9 Hewitt Ave, Toronto, ON M6R 1Y4

“Send Out Your Light and Your Truth”

Date: 
August 14, 2020

This is my final note in our series of reflections on Psalms 42 and 43. These two psalms comprise a single song of lament, which follows an alternating rhythm of descent and ascent. The final plea in Psalm 43:3 marks the beginning of the final ascent:

Send out your light and your truth;
  let them lead me;
let them bring me to your holy hill
  and to your dwelling!

The Psalmist calls on God to send out his light and his truth. This is not a request for enlightenment or knowledge. He’s not saying, “Enlighten me. Let me see what’s going on here. Give me a rational explanation of my circumstances, so I can fully understand everything that’s happening.” He’s not asking for truth in a rational or intellectual sense: “Send me propositions and principles that will help me evaluate my circumstances.”

We should not understand light and truth in an abstract or intellectual sense. Remember the context. The Psalmist is longing for God himself. His “soul thirsts for the living God” (Ps 42:2). He wants to know, “when shall I come and appear before God?” (Ps 42:2) He cries out, “Why have you forgotten me? Why have you rejected me?” (Ps 42:9; 43:2) The primary object of the Psalmist’s yearning and longing is God himself. He’s crying out for God’s presence. The sharpest pain of his depression is caused by the sense of God’s absence. This is why his enemies’ taunts cut so deep, like “a deadly wound in my bones” (Ps 42:10), because they’re calling attention to God’s apparent absence.

This is the context in which the Psalmist cries out, “Send me your light and your truth” (Ps 43:3). He’s not asking for a lesson in philosophy. He’s asking for God himself. Notice why he’s asking for light and truth: “let them lead me; let them bring me to your holy hill and to your dwelling!” (Ps 43:3) Light and truth lead him and bring him into God’s presence. The light that he’s asking for is the light of God’s presence. It’s the radiance of his glory. It’s the light of God’s face, the light of his countenance. The Psalmist doesn’t ask, “send out light.” He asks, “send out your light.” It seems as though God has turned his face away from him. He’s been rejected and forgotten, and so the Psalmist cries out, Send out your light. Turn your face towards me. Show me your grace and your favour. The Psalmist is praying, let me be among that blessed people “who know the festal shout, who walk, O LORD, in the light of your face” (Ps 89:15).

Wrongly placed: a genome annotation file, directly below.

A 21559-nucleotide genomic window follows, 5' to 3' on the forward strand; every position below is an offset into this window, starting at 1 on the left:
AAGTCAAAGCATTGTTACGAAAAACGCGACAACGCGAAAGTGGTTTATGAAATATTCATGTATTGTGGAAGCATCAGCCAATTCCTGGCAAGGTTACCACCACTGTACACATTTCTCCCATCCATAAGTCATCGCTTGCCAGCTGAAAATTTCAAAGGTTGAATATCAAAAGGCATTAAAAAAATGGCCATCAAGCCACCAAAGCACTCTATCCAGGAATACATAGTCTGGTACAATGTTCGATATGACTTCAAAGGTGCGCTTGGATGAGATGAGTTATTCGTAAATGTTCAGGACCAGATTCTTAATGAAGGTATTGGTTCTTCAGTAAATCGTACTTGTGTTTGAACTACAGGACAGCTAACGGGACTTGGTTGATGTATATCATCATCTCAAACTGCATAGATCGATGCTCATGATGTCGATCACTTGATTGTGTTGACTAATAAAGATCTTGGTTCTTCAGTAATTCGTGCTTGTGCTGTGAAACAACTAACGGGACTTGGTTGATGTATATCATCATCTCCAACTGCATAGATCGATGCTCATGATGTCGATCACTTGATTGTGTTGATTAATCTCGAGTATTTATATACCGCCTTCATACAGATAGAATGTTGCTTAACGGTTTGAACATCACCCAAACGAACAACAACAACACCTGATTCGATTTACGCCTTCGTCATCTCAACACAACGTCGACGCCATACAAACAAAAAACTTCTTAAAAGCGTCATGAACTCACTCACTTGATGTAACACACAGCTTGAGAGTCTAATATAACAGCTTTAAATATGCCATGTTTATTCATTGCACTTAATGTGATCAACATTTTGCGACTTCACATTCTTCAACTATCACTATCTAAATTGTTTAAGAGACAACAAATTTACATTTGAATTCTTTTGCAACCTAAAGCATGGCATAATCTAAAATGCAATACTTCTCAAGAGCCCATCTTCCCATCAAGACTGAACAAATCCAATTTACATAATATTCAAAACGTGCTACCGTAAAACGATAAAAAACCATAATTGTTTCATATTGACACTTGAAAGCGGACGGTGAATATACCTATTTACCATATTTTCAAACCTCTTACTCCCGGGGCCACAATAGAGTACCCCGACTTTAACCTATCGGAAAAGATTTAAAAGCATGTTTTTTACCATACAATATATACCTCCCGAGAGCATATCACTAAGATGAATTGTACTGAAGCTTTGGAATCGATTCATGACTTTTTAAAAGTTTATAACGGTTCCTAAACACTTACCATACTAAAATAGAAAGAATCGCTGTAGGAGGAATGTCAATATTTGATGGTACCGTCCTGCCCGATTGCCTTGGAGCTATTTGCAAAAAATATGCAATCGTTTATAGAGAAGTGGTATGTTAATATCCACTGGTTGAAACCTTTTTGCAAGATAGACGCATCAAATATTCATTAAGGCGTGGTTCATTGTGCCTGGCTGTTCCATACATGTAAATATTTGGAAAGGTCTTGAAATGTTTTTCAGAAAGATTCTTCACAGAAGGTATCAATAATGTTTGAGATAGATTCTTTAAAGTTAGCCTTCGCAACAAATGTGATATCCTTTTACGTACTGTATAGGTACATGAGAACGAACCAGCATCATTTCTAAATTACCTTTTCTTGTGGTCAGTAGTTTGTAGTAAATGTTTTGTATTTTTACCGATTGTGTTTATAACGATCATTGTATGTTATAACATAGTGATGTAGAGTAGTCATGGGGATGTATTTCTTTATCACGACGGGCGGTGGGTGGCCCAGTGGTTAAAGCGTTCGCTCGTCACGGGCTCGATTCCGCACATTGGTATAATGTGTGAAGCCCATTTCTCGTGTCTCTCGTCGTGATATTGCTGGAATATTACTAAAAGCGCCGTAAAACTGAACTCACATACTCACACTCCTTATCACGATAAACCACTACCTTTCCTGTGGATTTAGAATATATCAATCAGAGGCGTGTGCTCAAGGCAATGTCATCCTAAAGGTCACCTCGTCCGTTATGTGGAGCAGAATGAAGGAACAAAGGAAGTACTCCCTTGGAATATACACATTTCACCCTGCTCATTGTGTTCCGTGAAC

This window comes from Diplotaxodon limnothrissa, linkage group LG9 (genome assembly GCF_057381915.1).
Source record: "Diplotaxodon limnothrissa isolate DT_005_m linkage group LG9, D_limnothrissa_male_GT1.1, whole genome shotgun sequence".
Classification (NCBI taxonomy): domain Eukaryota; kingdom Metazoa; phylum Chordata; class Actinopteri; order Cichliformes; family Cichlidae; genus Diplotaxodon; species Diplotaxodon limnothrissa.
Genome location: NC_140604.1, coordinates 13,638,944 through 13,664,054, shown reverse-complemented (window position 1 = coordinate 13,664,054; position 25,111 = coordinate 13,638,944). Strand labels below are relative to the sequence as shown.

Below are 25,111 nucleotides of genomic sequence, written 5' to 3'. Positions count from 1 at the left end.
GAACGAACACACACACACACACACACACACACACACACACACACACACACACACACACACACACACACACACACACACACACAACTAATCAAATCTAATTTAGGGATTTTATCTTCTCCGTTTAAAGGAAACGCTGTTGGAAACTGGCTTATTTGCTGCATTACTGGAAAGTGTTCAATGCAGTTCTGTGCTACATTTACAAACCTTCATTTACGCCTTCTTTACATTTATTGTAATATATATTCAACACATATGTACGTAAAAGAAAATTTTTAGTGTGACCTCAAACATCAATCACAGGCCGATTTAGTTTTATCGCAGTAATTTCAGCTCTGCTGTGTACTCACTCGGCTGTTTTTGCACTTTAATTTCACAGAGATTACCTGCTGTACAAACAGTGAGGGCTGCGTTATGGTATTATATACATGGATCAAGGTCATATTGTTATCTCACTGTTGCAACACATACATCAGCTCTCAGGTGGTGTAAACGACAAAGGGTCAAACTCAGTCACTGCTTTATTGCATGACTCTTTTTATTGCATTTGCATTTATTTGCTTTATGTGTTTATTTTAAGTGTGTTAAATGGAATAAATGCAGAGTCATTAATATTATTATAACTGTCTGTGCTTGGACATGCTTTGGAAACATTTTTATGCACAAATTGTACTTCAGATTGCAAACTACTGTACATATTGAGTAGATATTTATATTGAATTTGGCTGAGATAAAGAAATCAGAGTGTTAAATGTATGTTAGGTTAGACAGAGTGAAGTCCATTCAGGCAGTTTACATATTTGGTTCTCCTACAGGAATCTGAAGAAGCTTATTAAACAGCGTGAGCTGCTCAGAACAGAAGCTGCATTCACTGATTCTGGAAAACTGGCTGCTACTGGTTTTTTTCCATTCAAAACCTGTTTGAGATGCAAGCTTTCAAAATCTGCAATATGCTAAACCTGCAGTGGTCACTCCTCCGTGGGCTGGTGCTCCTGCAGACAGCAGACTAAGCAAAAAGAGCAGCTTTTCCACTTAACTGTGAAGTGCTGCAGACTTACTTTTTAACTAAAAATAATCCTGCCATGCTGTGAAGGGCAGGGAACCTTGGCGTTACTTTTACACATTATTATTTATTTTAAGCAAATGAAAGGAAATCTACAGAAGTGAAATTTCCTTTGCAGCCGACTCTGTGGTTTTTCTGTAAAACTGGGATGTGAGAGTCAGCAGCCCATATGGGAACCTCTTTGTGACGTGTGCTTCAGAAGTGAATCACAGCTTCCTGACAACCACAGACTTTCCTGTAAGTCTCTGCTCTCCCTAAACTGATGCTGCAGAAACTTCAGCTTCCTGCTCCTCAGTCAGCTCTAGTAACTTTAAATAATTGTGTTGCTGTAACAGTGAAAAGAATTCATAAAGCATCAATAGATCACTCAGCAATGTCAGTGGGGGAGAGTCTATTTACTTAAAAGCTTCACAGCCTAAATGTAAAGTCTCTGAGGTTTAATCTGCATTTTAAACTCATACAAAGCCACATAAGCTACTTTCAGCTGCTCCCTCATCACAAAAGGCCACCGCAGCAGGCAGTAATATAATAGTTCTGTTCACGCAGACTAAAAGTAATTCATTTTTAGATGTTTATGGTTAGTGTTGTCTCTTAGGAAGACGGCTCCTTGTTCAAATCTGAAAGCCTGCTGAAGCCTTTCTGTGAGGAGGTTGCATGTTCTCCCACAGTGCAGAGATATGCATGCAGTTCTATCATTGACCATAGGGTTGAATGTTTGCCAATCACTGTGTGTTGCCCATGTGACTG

Send out your light and your truth. Again, we can’t think of truth in an abstract or philosophical sense here. Truth in the Bible is personal and relational. It’s tied to faithfulness and covenant keeping. The Psalmist is saying, “send out your covenant faithfulness.” Be true to your word, to your covenant, to your promise. “Send out your light and your truth” – make your face to shine upon me and remember your promises of salvation and deliverance – “let them lead me; let them bring me to your holy hill and to your dwelling!” I can’t get there on my own. I need your light and your truth to lead. I need your light and your truth to bring me to your holy hill and to your dwelling.